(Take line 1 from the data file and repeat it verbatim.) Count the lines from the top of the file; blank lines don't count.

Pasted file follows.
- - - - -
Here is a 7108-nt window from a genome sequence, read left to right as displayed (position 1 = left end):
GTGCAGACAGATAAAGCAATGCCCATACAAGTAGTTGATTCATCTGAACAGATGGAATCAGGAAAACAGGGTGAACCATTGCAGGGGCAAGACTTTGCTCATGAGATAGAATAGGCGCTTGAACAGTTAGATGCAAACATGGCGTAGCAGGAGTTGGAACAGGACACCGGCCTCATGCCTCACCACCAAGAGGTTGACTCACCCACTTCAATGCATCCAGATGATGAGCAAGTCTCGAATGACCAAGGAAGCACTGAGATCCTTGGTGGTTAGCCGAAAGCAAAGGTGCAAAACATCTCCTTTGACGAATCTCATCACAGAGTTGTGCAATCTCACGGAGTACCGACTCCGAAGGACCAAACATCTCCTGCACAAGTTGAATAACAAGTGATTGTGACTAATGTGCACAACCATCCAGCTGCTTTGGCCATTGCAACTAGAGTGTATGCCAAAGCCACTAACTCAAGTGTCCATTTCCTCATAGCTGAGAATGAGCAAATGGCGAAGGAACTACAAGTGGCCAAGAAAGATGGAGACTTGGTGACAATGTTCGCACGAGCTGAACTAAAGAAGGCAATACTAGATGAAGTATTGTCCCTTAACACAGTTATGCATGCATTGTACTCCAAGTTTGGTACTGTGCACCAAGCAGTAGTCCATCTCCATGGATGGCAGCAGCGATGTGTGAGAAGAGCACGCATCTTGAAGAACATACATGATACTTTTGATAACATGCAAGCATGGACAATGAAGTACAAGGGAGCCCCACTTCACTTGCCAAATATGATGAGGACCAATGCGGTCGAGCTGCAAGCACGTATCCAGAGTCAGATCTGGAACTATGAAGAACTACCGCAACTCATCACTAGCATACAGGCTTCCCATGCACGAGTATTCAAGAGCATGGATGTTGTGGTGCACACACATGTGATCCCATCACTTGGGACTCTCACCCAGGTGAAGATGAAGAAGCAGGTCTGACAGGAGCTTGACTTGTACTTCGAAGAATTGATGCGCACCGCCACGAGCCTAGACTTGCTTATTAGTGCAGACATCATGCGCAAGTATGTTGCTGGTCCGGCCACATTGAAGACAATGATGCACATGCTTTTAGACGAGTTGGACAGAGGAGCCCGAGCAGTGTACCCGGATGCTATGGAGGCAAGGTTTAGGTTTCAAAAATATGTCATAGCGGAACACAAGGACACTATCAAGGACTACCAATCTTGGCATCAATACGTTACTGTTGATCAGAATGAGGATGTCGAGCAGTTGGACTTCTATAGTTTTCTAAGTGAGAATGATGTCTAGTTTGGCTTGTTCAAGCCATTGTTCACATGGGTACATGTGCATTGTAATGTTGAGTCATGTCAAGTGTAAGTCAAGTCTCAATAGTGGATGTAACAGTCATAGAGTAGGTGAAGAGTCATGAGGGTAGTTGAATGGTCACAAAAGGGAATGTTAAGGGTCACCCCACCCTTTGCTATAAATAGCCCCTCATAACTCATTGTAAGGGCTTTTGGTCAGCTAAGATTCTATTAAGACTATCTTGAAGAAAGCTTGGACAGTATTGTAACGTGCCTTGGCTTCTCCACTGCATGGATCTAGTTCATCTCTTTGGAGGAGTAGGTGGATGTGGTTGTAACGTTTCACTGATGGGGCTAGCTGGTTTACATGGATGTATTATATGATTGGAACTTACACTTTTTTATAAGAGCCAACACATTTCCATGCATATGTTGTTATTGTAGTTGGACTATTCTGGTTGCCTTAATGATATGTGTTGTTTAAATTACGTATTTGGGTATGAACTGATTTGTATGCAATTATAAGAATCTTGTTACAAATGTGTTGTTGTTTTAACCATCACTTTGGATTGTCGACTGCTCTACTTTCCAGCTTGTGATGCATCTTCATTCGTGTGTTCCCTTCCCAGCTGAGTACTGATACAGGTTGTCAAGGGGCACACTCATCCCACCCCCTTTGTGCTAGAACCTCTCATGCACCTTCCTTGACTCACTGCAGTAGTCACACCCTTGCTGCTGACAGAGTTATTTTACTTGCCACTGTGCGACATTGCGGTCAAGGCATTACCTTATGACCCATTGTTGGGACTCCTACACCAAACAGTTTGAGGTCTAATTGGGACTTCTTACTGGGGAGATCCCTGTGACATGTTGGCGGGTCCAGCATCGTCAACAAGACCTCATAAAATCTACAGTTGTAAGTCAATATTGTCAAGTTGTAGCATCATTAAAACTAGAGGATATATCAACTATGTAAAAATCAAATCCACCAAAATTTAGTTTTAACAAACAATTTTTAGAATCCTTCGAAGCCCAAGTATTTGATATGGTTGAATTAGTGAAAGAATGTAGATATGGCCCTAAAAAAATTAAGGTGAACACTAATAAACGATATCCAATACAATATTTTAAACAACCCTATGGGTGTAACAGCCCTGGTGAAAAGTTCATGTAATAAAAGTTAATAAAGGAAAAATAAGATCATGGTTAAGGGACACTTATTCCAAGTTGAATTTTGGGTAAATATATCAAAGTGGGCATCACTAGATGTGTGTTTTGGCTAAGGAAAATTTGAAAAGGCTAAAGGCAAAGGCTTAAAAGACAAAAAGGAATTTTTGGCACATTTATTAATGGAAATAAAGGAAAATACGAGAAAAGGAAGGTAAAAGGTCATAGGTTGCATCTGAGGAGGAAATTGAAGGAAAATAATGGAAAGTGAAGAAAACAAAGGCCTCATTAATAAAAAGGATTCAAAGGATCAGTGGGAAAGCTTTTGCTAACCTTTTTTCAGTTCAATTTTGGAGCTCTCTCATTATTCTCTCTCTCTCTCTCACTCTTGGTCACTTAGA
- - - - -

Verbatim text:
Here is a 7108-nt window from a genome sequence, read left to right as displayed (position 1 = left end):